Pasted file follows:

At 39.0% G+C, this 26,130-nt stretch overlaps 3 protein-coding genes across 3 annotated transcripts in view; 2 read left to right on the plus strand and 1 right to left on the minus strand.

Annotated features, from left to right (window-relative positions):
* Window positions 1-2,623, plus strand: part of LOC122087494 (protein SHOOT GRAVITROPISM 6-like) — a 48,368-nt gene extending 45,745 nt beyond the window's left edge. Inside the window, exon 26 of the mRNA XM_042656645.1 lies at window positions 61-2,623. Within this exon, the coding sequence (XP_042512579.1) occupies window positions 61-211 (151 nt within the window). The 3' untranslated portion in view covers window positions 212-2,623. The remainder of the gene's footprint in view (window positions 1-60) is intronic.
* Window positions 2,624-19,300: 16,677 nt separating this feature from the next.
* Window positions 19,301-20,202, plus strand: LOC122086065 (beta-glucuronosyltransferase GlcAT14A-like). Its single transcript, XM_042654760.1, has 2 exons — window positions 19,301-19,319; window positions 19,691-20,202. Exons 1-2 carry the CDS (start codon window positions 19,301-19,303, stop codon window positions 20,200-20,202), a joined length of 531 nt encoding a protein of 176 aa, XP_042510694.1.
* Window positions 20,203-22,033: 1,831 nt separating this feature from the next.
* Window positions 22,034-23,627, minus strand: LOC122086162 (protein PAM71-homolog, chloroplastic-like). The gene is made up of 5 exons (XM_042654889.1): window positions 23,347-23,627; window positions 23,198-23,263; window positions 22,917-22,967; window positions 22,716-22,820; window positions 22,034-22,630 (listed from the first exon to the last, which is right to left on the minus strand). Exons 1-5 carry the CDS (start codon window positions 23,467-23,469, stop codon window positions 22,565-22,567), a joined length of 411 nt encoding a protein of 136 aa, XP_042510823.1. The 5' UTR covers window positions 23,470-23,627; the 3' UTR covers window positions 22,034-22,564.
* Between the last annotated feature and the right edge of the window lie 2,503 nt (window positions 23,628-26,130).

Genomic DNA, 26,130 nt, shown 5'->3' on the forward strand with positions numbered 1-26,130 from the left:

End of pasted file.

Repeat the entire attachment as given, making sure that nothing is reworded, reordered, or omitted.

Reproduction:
At 39.0% G+C, this 26,130-nt stretch overlaps 3 protein-coding genes across 3 annotated transcripts in view; 2 read left to right on the plus strand and 1 right to left on the minus strand.

Annotated features, from left to right (window-relative positions):
* Window positions 1-2,623, plus strand: part of LOC122087494 (protein SHOOT GRAVITROPISM 6-like) — a 48,368-nt gene extending 45,745 nt beyond the window's left edge. Inside the window, exon 26 of the mRNA XM_042656645.1 lies at window positions 61-2,623. Within this exon, the coding sequence (XP_042512579.1) occupies window positions 61-211 (151 nt within the window). The 3' untranslated portion in view covers window positions 212-2,623. The remainder of the gene's footprint in view (window positions 1-60) is intronic.
* Window positions 2,624-19,300: 16,677 nt separating this feature from the next.
* Window positions 19,301-20,202, plus strand: LOC122086065 (beta-glucuronosyltransferase GlcAT14A-like). Its single transcript, XM_042654760.1, has 2 exons — window positions 19,301-19,319; window positions 19,691-20,202. Exons 1-2 carry the CDS (start codon window positions 19,301-19,303, stop codon window positions 20,200-20,202), a joined length of 531 nt encoding a protein of 176 aa, XP_042510694.1.
* Window positions 20,203-22,033: 1,831 nt separating this feature from the next.
* Window positions 22,034-23,627, minus strand: LOC122086162 (protein PAM71-homolog, chloroplastic-like). The gene is made up of 5 exons (XM_042654889.1): window positions 23,347-23,627; window positions 23,198-23,263; window positions 22,917-22,967; window positions 22,716-22,820; window positions 22,034-22,630 (listed from the first exon to the last, which is right to left on the minus strand). Exons 1-5 carry the CDS (start codon window positions 23,467-23,469, stop codon window positions 22,565-22,567), a joined length of 411 nt encoding a protein of 136 aa, XP_042510823.1. The 5' UTR covers window positions 23,470-23,627; the 3' UTR covers window positions 22,034-22,564.
* Between the last annotated feature and the right edge of the window lie 2,503 nt (window positions 23,628-26,130).

Genomic DNA, 26,130 nt, shown 5'->3' on the forward strand with positions numbered 1-26,130 from the left: